“I wasn’t playing wrong notes!” he said, alarmed.

“Even if you were, it still wasn’t their place. You don’t touch other people’s instruments.”

“No, you don’t touch other people’s instruments,” he agreed.

I asked him to tell me if anything like that happened again, and our conversation moved on to other things. He’s sad because he can’t get that performance back. I think he knows the kids treated him differently than they would have treated a neurotypical kid. I think he’s wondering why they did it. I needed him to know the jist of what had been said at the meeting and what the kids involved had said to the principal. He has a right to know. Along with the right to play.

 

Power, Peers, and a Sad Evening

The Boy’s first concert of the “sit-down” band season was last night. We bought a tux, and traveled two hours last weekend to get a tux shirt, cummerbund, and bow tie combo. We were looking forward to this.

After the first song, The Boy pushed his chair back, put his tuba on the floor, and exited the stage. I sat in the audience with my family, my heart pounding, just knowing a meltdown would ensue any moment. But it didn’t.

The band director seemed to check on him between songs, but The Boy didn’t return to the stage. After the concert was over, I asked The Boy what happened, and he said, “They didn’t like my playing.” He was sad, not angry. I was confused.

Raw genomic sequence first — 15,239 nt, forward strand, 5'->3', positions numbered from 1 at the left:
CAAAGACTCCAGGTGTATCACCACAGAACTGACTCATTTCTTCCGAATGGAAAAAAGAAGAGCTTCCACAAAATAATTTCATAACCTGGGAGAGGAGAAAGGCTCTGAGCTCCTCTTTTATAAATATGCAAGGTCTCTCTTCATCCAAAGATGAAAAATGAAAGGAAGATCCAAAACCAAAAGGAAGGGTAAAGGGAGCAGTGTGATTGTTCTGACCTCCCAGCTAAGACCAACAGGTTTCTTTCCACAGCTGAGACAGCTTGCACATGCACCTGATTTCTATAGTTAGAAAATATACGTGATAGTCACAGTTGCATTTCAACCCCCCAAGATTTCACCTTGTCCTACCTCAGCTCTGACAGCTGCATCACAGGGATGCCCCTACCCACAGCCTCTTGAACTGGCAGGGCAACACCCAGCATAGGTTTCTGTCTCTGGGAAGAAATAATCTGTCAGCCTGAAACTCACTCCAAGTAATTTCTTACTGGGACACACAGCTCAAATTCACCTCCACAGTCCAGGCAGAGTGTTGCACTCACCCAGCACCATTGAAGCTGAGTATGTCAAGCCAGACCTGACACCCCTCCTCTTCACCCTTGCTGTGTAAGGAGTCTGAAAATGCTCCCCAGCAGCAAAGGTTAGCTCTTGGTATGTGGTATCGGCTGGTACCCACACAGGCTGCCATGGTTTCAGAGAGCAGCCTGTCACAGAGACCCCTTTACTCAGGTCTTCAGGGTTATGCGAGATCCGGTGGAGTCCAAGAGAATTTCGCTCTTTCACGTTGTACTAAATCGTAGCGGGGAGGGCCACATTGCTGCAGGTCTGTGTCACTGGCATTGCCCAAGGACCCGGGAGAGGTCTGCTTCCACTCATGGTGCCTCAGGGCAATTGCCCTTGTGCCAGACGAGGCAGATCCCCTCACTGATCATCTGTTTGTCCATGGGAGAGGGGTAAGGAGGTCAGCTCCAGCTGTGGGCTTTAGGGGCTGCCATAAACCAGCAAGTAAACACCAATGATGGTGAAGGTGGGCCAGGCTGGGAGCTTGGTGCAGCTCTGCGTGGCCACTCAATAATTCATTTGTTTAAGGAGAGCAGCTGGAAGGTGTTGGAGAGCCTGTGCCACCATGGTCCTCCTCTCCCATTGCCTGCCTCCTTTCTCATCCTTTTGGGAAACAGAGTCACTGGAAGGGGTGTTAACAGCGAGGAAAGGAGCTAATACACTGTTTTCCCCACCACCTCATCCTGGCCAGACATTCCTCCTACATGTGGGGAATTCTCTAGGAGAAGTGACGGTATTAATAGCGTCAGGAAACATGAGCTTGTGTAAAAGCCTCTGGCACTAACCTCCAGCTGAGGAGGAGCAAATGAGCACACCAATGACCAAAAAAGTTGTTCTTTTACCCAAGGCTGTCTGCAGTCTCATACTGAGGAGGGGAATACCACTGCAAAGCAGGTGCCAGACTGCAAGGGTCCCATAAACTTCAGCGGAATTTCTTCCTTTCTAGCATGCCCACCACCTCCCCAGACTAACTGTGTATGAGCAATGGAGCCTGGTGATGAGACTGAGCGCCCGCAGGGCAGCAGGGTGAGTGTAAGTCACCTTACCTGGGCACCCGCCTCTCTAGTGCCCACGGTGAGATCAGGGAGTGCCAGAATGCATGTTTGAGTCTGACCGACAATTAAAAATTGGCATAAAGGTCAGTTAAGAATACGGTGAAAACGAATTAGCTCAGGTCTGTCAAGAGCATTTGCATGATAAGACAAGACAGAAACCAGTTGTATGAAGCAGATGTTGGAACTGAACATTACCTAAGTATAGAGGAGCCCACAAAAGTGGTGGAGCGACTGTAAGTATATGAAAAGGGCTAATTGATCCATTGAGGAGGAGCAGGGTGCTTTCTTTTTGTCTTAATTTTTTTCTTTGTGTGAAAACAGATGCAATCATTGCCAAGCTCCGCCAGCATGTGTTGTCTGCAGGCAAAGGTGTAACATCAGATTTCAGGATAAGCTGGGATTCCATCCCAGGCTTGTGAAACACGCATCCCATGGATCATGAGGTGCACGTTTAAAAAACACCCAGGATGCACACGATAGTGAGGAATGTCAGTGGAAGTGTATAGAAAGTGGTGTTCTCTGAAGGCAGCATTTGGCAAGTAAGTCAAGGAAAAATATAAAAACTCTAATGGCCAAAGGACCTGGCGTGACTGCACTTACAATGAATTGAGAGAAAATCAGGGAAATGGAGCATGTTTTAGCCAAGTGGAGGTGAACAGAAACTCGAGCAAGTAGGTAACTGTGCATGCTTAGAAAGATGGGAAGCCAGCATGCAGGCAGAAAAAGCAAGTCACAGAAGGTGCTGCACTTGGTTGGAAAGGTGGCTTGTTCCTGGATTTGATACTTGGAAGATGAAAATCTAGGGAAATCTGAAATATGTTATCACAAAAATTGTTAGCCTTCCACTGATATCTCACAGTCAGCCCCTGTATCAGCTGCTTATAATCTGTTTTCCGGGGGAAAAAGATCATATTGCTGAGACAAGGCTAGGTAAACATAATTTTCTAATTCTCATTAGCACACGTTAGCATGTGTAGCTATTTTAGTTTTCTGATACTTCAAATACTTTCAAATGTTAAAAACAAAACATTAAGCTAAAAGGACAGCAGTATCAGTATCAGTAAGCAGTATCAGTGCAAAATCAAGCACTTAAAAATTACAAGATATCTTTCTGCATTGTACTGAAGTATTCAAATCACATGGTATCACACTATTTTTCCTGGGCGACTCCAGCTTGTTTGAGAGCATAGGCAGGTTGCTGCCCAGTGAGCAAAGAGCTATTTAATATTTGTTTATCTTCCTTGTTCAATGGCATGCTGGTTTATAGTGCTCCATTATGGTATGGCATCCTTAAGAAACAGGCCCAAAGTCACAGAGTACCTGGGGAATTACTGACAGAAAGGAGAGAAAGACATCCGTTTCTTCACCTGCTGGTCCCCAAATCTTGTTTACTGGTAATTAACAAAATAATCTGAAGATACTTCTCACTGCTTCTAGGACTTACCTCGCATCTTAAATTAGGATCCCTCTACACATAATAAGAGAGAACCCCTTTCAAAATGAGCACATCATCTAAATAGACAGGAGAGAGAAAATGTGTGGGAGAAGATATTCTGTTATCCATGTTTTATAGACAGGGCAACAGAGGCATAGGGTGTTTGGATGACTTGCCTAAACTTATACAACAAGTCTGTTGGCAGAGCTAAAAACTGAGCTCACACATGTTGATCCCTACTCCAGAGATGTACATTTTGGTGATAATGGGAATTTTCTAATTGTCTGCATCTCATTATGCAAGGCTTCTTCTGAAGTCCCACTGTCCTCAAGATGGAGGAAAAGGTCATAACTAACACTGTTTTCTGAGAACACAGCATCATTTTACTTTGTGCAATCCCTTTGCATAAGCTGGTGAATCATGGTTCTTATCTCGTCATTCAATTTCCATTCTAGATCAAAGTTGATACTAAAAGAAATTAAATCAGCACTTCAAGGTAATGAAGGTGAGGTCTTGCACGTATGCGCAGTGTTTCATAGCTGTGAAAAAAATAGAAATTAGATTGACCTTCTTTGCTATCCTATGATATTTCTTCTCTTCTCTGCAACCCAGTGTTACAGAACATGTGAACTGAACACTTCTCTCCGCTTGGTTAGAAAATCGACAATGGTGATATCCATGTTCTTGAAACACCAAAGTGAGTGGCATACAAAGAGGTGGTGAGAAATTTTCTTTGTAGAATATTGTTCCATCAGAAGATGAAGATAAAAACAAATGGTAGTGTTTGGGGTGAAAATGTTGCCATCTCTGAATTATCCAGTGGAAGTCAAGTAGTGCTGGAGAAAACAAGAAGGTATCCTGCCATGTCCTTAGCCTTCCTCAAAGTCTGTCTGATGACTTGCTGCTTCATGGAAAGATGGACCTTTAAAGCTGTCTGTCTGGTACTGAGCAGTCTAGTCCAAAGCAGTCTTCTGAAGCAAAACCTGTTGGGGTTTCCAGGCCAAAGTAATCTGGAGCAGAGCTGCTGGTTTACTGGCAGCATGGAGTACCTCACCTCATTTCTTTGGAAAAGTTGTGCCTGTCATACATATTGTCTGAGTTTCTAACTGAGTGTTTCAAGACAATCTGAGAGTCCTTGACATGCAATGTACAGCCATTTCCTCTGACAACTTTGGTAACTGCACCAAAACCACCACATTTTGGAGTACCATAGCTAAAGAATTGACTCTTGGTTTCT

Back in the band room, while waiting for The Boy to say goodbye to all of his little friends-who-are-girls, my friend and her sons who are both in the band were there, and I spoke to her. One of her sons spoke up and told me that the other kids in The Boy’s section had taken his mouthpiece away so he couldn’t play.

I’m sure I turned about six shades of purple.

I let the timer run down for how long The Boy could find friends, and then I told him we needed to find the band director. When I found him, he was standing right next to that skunk of a middle school band director. I explained what had happened, and he seemed mildly surprised and said he would “talk to the kids” about it. I reminded him that it could have ended very differently, with a screaming-and-throwing-things meltdown in the middle of his concert. He repeated that he would talk to them.